Haiti has a plan to vaccinate 90 percent of newborns by 2015, according to the Pan American Health Organization, but “[w]hether the plan works will depend on Haiti’s ability to reverse decades of incompetent government and bad coordination among aid groups,” as well as whether there will be funding, the New York Times reports.
Programs, Funding & Financing
“Innovation in development finance doesn’t preclude innovation in other areas of development policy. In fact, they must go hand in hand,” Jamie Drummond, executive director of ONE, writes in a post on the Guardian’s “Poverty Matters Blog,” noting findings from his group’s annual report.
WHO Director-General Margaret Chan on Monday laid out her vision for reforming the international health agency in the opening address of the World Health Assembly in Geneva, saying she sees “a WHO that gives a bigger voice to the many partners working on health, but encourages them to speak with a coherent voice that responds, first and foremost, to the needs and priorities as defined by recipient countries,” Intellectual Property Watch reports.
In light of study findings released last week showing the risk of HIV transmission can be reduced by 96 percent if HIV-positive patients begin combination antiretroviral therapy as soon as possible, a San Francisco Chronicle editorial asks, “The evidence is clearly starting to show that it’s much better to treat patients earlier, but from where will the money come?”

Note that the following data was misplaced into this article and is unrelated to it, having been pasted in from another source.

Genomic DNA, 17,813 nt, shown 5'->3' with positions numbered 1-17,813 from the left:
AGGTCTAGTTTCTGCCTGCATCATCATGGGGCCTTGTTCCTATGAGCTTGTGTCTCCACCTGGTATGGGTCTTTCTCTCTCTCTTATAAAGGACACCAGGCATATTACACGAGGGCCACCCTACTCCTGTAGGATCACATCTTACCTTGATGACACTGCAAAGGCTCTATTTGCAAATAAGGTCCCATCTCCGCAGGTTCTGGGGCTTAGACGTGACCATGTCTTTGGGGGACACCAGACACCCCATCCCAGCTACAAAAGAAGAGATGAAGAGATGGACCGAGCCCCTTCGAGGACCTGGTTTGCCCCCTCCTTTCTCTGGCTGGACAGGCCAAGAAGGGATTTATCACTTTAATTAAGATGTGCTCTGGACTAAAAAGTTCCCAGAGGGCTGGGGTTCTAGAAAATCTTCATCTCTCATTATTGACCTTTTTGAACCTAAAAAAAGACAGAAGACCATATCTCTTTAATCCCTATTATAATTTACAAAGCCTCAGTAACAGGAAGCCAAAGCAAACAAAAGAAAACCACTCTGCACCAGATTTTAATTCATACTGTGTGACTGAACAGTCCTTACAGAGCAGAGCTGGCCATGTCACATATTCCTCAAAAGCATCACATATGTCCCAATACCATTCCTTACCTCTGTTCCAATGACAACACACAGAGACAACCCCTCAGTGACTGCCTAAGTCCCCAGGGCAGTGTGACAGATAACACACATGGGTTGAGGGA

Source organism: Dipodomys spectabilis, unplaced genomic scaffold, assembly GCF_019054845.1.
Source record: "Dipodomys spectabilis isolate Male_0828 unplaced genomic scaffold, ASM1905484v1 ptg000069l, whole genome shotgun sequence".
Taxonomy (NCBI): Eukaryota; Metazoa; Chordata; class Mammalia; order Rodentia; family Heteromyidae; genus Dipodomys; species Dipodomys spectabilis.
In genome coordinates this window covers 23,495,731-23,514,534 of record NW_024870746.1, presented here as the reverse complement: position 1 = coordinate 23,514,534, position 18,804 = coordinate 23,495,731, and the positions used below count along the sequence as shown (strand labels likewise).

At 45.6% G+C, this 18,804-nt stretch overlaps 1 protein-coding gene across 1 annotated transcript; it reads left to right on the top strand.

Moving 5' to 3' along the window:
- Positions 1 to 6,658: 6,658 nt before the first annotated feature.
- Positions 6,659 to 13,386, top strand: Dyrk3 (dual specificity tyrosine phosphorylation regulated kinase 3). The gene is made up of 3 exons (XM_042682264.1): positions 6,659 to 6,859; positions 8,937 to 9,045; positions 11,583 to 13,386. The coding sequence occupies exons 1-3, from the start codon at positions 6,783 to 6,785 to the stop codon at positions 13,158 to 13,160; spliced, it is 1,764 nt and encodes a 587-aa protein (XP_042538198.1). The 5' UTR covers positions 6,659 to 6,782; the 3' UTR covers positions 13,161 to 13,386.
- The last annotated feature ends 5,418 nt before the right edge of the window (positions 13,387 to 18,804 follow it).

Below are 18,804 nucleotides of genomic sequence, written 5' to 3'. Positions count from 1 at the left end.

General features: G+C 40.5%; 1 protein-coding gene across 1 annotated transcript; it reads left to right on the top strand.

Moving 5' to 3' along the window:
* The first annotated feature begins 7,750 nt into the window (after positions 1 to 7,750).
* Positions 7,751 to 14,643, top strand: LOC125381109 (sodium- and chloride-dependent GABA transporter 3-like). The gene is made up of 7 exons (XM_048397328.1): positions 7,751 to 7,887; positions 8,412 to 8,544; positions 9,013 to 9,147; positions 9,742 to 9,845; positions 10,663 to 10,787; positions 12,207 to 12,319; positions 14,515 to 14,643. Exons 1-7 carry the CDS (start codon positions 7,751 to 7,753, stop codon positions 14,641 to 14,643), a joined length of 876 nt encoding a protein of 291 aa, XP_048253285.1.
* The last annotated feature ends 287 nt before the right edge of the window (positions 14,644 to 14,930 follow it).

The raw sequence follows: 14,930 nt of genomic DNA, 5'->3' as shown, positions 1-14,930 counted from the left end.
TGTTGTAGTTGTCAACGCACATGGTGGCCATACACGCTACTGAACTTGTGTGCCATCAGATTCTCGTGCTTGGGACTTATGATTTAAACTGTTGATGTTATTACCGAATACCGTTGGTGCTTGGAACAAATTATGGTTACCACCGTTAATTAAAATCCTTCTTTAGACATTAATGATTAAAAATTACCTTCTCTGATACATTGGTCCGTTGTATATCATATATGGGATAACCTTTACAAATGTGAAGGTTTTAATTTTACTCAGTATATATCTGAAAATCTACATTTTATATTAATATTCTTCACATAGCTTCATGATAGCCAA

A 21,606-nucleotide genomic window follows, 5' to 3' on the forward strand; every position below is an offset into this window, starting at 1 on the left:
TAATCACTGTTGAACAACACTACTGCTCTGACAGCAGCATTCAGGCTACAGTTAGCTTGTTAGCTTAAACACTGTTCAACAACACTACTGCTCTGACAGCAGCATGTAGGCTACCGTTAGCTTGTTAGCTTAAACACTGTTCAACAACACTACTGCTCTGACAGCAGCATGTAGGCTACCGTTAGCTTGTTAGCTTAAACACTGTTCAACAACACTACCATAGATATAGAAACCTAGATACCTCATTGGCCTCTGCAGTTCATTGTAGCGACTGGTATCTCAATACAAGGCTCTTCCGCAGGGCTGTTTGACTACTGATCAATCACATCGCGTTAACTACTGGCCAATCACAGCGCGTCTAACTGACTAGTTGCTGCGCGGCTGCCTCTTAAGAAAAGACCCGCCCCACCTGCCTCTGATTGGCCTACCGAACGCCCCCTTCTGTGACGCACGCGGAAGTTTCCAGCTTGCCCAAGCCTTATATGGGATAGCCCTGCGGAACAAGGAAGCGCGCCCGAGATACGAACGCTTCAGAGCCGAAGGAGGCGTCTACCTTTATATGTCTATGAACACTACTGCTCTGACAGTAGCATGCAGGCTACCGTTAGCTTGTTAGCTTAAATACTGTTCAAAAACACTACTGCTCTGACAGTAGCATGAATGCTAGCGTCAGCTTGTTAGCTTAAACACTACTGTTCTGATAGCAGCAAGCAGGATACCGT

After an Associated Press story on Friday reported that the Global Fund to Fight AIDS, Tuberculosis and Malaria “will make public more detailed information about money it has lost to corruption and mismanagement, but won’t release other information critics have sought … that might have made it possible to calculate how much of the money investigated is lost to corruption, or what percentage of the fund’s overall disbursements are misspent” (Heilprin, 5/13), the Global Fund released a statement saying it “remain[s] fully committed to accountability for the intentions, process, funding and results of our projects.”
The G8 nations have “delivered only 61 percent of the increased aid they promised to sub-Saharan Africa by 2010 in their 2005 summit” in Gleneagles, Scotland, an annual report by ONE shows, Reuters reports (5/16). “At the Gleneagles summit, rich nations said that by 2010 they would increase development assistance by $50bn, with an extra $25bn going to sub-Saharan Africa,” the Guardian reports (Elliot, 5/16).
The Fourth U.N. Conference on Least Developed Countries (LDCs) closed in Istanbul on Friday “with a number of recommendations seeking to halve, from 48 to 24, the number of LDCs during the next 10 years,” the Guardian’s “Global Development” blog reports (Tran, 5/13).
As the 64th World Health Assembly gets underway in Geneva, the body will consider “an array of subjects pertaining to reforms of the organisation and its financing, vaccines, fake medicines, and influenza pandemic preparedness, as well as communicable and non-communicable diseases,” Intellectual Property Watch reports (Saez, 5/13).
Results from a multicountry clinical trial, sponsored by the National Institute for Allergy and Infectious Diseases (NIAID), show that HIV-positive people who take combination antiretroviral therapy (ART) can reduce the risk of transmitting the virus to their HIV-negative partners by 96 percent, U.S. researchers announced on Thursday “[i]n what is being hailed as a breakthrough in HIV prevention,” the Los Angeles Times reports (Maugh, 5/13).
Lessons Learned About Global Health From 30 Years Of HIV/AIDS: In the CDC’s Emerging Infectious DiseasesÂ (.pdf) journal, Kevin De Cock of the CDC, Harold Jaffe of Emory University and James Curran of the Emory Center for AIDS Research reflect on the emergence of HIV/AIDS 30 years ago this June; the…